A World of Birds


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A World of Birds Author: Illustrator: Vicky Woodgate Format: Hardback First Published: Published By: Templar Publishing
string(2) "96"
Pages: 96 Language: English ISBN: 9781787410398 Categories: , ,

This book will take readers on a flying visit round the world, scouring the seven continents for the biggest, brightest and best birds on the planet. Urban Jungle creator Vicky Woodgate perfectly captures the brilliance of the bird world, each chapter taking us to a new continent and introducing birds from hummingbirds to hawks, and parrots to penguins. With a vintage travelogue feel, vibrant artwork and fascinating annotations, it is a book that will appeal to wildlife lovers from 7 to 70!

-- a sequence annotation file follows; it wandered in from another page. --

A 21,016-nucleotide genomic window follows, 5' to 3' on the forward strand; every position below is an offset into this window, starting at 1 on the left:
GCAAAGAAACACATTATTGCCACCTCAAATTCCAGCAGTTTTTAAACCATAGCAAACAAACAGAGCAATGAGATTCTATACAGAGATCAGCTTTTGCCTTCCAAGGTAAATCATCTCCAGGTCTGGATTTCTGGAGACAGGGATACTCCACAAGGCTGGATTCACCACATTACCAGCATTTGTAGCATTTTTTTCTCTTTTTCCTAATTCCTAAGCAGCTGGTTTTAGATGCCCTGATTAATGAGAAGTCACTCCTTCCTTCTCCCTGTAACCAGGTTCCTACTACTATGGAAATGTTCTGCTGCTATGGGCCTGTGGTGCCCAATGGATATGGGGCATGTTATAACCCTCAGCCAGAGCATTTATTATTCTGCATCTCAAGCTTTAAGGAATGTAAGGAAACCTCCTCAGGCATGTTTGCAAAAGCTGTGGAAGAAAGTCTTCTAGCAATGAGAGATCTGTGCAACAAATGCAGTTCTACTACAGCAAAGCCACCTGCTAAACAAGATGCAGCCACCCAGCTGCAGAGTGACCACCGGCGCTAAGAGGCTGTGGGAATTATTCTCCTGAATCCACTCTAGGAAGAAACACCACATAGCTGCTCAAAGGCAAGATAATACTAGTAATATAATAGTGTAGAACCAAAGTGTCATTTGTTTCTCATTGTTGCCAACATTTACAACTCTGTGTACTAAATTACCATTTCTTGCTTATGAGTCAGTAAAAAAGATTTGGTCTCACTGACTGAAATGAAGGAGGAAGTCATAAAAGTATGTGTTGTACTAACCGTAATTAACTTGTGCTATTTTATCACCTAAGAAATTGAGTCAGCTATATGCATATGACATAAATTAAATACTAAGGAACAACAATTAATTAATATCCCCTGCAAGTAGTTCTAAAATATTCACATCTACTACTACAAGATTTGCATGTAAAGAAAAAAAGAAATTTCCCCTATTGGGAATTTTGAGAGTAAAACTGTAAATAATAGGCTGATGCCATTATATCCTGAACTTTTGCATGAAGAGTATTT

Weight0.52 kg